Hope for your financial life and beyond

How to Turn a Hobby Into a Career

Ever want to turn a hobby into a career? Maria Cannon at HobbyJr.org did just that with her love of quilting. Now she is trying to help others do the same. In today’s guest post she shares some practical tips that can help you get started.

Many people these days are looking for a new career. There are many ways that can be accomplished without going back to school. One such way is to use an existing hobby to make money.

It’s a valid path to pursue, especially for those who feel like they’ve hit a lull within their jobs and want to try something different. Starting your own business is a wonderful option when you’re ready to branch out. However, it’s not without its challenges. Done poorly it could blow up in your face and leave you worse off than you are right now.

So, the question is, “Where do you start?” If you already have a hobby that could be a potential moneymaker such as sewing, baking, or making jewelry, you’re already halfway there. If not, you’ll need to think of ways you can earn money while doing something you love.

Here are a few tips on how to get started.

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Is Investing in Collectibles Like Valuable Baseball Cards Worth It?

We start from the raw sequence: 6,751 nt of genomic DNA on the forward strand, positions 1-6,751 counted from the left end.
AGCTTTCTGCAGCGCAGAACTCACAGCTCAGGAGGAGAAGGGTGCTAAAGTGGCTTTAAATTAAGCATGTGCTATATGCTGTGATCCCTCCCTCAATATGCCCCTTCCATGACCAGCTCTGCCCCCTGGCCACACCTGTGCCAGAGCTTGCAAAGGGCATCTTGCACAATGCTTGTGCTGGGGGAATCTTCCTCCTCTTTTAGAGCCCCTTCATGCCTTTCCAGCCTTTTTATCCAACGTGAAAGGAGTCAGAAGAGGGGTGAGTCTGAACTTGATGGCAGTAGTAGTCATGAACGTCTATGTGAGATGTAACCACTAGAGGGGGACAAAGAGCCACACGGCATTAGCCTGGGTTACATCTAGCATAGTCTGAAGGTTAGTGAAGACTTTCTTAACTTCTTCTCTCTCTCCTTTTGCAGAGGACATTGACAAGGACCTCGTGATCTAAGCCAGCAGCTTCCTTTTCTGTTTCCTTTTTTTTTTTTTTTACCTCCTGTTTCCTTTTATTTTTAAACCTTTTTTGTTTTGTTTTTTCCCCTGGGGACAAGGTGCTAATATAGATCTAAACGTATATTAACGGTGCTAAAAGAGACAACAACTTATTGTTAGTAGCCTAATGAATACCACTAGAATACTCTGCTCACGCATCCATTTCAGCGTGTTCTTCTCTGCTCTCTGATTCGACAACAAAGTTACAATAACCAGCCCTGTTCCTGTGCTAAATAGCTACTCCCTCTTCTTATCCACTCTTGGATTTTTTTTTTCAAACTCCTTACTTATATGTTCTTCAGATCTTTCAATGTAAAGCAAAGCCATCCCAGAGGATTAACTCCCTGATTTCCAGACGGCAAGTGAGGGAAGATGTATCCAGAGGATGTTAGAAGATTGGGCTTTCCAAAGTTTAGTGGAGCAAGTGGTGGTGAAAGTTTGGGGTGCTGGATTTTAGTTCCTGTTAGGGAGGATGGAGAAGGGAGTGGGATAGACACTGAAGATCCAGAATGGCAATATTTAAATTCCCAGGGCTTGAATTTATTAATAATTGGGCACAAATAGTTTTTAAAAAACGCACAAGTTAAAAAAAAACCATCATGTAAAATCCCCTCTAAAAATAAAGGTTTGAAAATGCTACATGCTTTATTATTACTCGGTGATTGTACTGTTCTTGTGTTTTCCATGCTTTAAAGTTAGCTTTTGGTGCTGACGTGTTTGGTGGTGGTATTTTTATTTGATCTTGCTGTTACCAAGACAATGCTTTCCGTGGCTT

Like so many young boys my love affair with baseball cards began in Little League. Each week our coach would give us 50 cents or $1 to spend at the concession stand after the game. On weeks where we won and received a $1, I’d get a pack of cards and a cream soda, secretly hoping some of those might turn into a valuable baseball cards.

valuable baseball cardsIn those early days I didn’t have a lot of money so the collection grew slowly. I amassed only several hundred cards and kept them rubber-banded together in a shoebox. I shuffled through them a lot so the surfaces became dull and the edges worn.

Then in 1986, I scrounged up enough money to buy my very first complete set of Topps baseball cards. I also bought plastic card pages in which to insert each card and a three ring binder to hold all the pages. So began a decade of collecting the full sets and the update sets each year. By the time I ended college, I had amassed over 15,000 baseball cards.

Then guess what happened…

Marriage…grad school…buying a home…kids…career…more kids. Through all that the baseball cards I had enjoyed collecting spent years boxed up in the back of the closet rarely seeing the light of day.

My love affair with collecting baseball cards resurfaced about 10 years later in my early 30s. This time around though I wasn’t attracted to purchasing individual packs or complete sets. I wanted to focus specifically on valuable baseball cards – which can only be found by collecting those that are professionally graded.

This was a change in strategy and required me to understand what I was getting into and why I was doing it.

How Do You Define Investing in Collectibles?

The above question is tricky to answer in part because it depends on your definition of “collecting” and “investing.”

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